The attempted coup d’etat in Turkey has failed and the repercussions will follow.
Edward Luttwak has an important column on why it happened and why it failed.
The failure was so sudden and the coup was so poorly organized that some have questioned whether it was a false flag operation.
A US-based Turkish cleric accused of plotting a coup to overthrow the Ankara government has claimed President Recep Erdogan staged the rebellion himself to justify a major clampdown on opposition forces.
Fethullah Gulen, who was a former key ally of Erdogan has been blamed by the politician of using his contacts to develop a ‘parallel structure’ to overthrow the state.
Erdogan has called on US President Barack Obama to extradite Gulen, who is based in Pennsylvania.
Erdogan has requested the US turn over the imam who has been living in Pennsylvania. Why ?
Luttwak has a pretty good explanation.
The country’s president, Recep Tayyip Erdogan, was left free to call out his followers to resist the attempted military coup, first by iPhone and then in something resembling a televised press conference at Istanbul’s airport. It was richly ironic that he was speaking under the official portrait of Mustafa Kemal Ataturk, the founder of Turkey’s modern secular state, because Erdogan’s overriding aim since entering politics has been to replace it with an Islamic republic by measures across the board: from closing secular high schools so as to drive pupils into Islamic schools to creeping alcohol prohibitions to a frenzied program of mosque-building everywhere — including major ex-church museums and university campuses, where, until recently, headscarves were prohibited.
When we were in Istanbul ten years ago, Hagia Sophia, the original Christian church that has been converted to a mosque after Constantinople fell to the Turks in 1453, was being converted to a museum.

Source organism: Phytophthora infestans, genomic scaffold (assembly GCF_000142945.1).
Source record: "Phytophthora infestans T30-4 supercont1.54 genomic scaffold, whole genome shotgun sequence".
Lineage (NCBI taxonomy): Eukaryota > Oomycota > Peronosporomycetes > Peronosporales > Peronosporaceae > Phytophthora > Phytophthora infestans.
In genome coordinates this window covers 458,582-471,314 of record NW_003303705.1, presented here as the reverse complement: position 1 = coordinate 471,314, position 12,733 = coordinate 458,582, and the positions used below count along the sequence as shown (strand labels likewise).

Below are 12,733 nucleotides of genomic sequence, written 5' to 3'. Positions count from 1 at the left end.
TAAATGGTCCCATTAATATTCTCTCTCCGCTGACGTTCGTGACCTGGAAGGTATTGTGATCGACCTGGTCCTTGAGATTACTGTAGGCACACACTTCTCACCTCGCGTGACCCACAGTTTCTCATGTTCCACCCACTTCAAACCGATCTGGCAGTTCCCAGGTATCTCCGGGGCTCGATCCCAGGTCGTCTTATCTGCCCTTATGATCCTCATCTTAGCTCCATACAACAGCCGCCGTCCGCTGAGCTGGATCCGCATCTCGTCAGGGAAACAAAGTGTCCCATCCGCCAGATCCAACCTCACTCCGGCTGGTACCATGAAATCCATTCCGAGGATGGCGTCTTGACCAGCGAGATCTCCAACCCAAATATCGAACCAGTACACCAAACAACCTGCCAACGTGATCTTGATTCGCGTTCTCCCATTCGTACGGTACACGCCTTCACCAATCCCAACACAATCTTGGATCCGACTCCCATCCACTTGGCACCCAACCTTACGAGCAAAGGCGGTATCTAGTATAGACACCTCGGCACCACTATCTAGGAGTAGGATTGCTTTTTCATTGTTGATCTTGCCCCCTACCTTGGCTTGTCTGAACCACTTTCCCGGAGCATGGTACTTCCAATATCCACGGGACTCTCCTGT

The huge panels of calligraphy were being removed and, beneath the panels, the workmen were finding that the previous workmen in 1453 had carefully preserved the mosaics being covered, possibly anticipating the city would be retaken by the Byzantines.
Few of the mosaics survived but a few could be seen. That one is above a door into the church.
Will the restoration continue under Erdogan ? I wonder. I also wonder how many tourists there will be to see it if it continues.
More from Luttwak.
Erdogan has been doing everything possible to dismantle Turkey’s fragile democracy: from ordering the arrest of journalists who criticized him, including the outright seizure and closure of the country’s largest newspaper, Zaman, to the very exercise of presidential power, since Turkey is not a presidential republic like the United States or France, but rather a parliamentary republic like Germany or Italy, with a mostly ceremonial president and the real power left to the prime minister. Unable to change the constitution because his Justice and Development Party (AKP) does not have enough votes in parliament, Erdogan instead installed the slavishly obedient (and mustachioed) Binali Yildirim as prime minister — his predecessor, Ahmet Davutoglu, had been very loyal, but not quite a slave — and further subverted the constitutional order by convening cabinet meetings under his own chairmanship in his new 1,000-room palace: a multibillion-dollar, 3.2 million-square-foot monstrosity (the White House is approximately 55,000 square feet), which was built without authorized funding or legal permits in a nature reserve.
I think Turkey is lost to the West and modern civilization. I saw those angry young men when we were entering mosques, like the Blue Mosque, where they kept angry and careful watch to see that we took off shoes and women wore head scarves. Now, they are running the country,